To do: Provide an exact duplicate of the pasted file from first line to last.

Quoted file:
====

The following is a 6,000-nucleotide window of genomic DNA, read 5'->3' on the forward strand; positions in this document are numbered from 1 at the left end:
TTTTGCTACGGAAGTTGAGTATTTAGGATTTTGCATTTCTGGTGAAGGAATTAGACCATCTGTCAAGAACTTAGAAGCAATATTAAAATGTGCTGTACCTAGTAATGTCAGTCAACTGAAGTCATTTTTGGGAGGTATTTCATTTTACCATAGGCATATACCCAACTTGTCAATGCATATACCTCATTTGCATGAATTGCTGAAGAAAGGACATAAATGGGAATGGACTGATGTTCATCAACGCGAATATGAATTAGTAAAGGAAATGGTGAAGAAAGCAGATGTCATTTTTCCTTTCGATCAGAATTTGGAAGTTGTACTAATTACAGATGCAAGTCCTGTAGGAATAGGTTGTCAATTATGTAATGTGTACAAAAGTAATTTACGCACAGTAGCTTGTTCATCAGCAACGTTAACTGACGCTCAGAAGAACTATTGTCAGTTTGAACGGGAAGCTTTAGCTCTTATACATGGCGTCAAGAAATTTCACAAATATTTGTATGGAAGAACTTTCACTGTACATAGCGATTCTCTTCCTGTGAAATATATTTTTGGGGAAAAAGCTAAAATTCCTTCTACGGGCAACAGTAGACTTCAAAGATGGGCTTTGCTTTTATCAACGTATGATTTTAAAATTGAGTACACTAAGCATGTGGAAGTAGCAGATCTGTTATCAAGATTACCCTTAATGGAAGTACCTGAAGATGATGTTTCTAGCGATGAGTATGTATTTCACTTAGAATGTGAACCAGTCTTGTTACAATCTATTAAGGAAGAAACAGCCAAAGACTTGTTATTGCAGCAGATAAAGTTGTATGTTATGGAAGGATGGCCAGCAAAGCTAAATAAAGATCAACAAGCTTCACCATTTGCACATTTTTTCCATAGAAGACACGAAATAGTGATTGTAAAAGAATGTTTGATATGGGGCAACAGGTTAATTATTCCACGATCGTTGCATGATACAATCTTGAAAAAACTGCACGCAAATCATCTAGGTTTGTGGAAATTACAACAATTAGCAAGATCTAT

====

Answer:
The following is a 6,000-nucleotide window of genomic DNA, read 5'->3' on the forward strand; positions in this document are numbered from 1 at the left end:
TTTTGCTACGGAAGTTGAGTATTTAGGATTTTGCATTTCTGGTGAAGGAATTAGACCATCTGTCAAGAACTTAGAAGCAATATTAAAATGTGCTGTACCTAGTAATGTCAGTCAACTGAAGTCATTTTTGGGAGGTATTTCATTTTACCATAGGCATATACCCAACTTGTCAATGCATATACCTCATTTGCATGAATTGCTGAAGAAAGGACATAAATGGGAATGGACTGATGTTCATCAACGCGAATATGAATTAGTAAAGGAAATGGTGAAGAAAGCAGATGTCATTTTTCCTTTCGATCAGAATTTGGAAGTTGTACTAATTACAGATGCAAGTCCTGTAGGAATAGGTTGTCAATTATGTAATGTGTACAAAAGTAATTTACGCACAGTAGCTTGTTCATCAGCAACGTTAACTGACGCTCAGAAGAACTATTGTCAGTTTGAACGGGAAGCTTTAGCTCTTATACATGGCGTCAAGAAATTTCACAAATATTTGTATGGAAGAACTTTCACTGTACATAGCGATTCTCTTCCTGTGAAATATATTTTTGGGGAAAAAGCTAAAATTCCTTCTACGGGCAACAGTAGACTTCAAAGATGGGCTTTGCTTTTATCAACGTATGATTTTAAAATTGAGTACACTAAGCATGTGGAAGTAGCAGATCTGTTATCAAGATTACCCTTAATGGAAGTACCTGAAGATGATGTTTCTAGCGATGAGTATGTATTTCACTTAGAATGTGAACCAGTCTTGTTACAATCTATTAAGGAAGAAACAGCCAAAGACTTGTTATTGCAGCAGATAAAGTTGTATGTTATGGAAGGATGGCCAGCAAAGCTAAATAAAGATCAACAAGCTTCACCATTTGCACATTTTTTCCATAGAAGACACGAAATAGTGATTGTAAAAGAATGTTTGATATGGGGCAACAGGTTAATTATTCCACGATCGTTGCATGATACAATCTTGAAAAAACTGCACGCAAATCATCTAGGTTTGTGGAAATTACAACAATTAGCAAGATCTAT